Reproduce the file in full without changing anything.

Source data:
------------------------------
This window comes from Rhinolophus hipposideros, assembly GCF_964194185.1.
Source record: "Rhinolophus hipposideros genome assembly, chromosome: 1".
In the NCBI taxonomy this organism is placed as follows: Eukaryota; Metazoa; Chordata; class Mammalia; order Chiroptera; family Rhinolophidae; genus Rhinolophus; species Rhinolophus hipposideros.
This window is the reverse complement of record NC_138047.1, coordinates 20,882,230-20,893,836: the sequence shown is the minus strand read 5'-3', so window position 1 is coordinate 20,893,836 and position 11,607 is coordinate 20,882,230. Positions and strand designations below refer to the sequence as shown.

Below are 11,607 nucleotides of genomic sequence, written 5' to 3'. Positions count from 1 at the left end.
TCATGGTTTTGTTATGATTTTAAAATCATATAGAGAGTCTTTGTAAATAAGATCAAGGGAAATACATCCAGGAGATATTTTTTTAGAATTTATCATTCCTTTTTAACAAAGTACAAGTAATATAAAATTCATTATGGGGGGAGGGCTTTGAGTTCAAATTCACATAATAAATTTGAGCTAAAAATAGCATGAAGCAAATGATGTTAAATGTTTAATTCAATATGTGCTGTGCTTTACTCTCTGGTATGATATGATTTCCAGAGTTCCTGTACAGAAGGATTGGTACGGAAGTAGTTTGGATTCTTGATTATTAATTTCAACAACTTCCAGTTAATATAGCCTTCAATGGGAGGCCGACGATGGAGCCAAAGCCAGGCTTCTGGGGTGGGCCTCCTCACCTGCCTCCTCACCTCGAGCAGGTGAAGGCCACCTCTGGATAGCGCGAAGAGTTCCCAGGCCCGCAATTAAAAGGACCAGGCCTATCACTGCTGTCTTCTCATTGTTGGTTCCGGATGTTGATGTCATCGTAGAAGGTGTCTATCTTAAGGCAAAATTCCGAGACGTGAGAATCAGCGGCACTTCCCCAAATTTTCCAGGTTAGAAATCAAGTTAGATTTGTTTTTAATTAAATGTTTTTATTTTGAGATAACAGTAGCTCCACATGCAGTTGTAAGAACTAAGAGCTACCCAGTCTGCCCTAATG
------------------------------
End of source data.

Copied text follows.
This window comes from Rhinolophus hipposideros, assembly GCF_964194185.1.
Source record: "Rhinolophus hipposideros genome assembly, chromosome: 1".
In the NCBI taxonomy this organism is placed as follows: Eukaryota; Metazoa; Chordata; class Mammalia; order Chiroptera; family Rhinolophidae; genus Rhinolophus; species Rhinolophus hipposideros.
This window is the reverse complement of record NC_138047.1, coordinates 20,882,230-20,893,836: the sequence shown is the minus strand read 5'-3', so window position 1 is coordinate 20,893,836 and position 11,607 is coordinate 20,882,230. Positions and strand designations below refer to the sequence as shown.

Below are 11,607 nucleotides of genomic sequence, written 5' to 3'. Positions count from 1 at the left end.
TCATGGTTTTGTTATGATTTTAAAATCATATAGAGAGTCTTTGTAAATAAGATCAAGGGAAATACATCCAGGAGATATTTTTTTAGAATTTATCATTCCTTTTTAACAAAGTACAAGTAATATAAAATTCATTATGGGGGGAGGGCTTTGAGTTCAAATTCACATAATAAATTTGAGCTAAAAATAGCATGAAGCAAATGATGTTAAATGTTTAATTCAATATGTGCTGTGCTTTACTCTCTGGTATGATATGATTTCCAGAGTTCCTGTACAGAAGGATTGGTACGGAAGTAGTTTGGATTCTTGATTATTAATTTCAACAACTTCCAGTTAATATAGCCTTCAATGGGAGGCCGACGATGGAGCCAAAGCCAGGCTTCTGGGGTGGGCCTCCTCACCTGCCTCCTCACCTCGAGCAGGTGAAGGCCACCTCTGGATAGCGCGAAGAGTTCCCAGGCCCGCAATTAAAAGGACCAGGCCTATCACTGCTGTCTTCTCATTGTTGGTTCCGGATGTTGATGTCATCGTAGAAGGTGTCTATCTTAAGGCAAAATTCCGAGACGTGAGAATCAGCGGCACTTCCCCAAATTTTCCAGGTTAGAAATCAAGTTAGATTTGTTTTTAATTAAATGTTTTTATTTTGAGATAACAGTAGCTCCACATGCAGTTGTAAGAACTAAGAGCTACCCAGTCTGCCCTAATG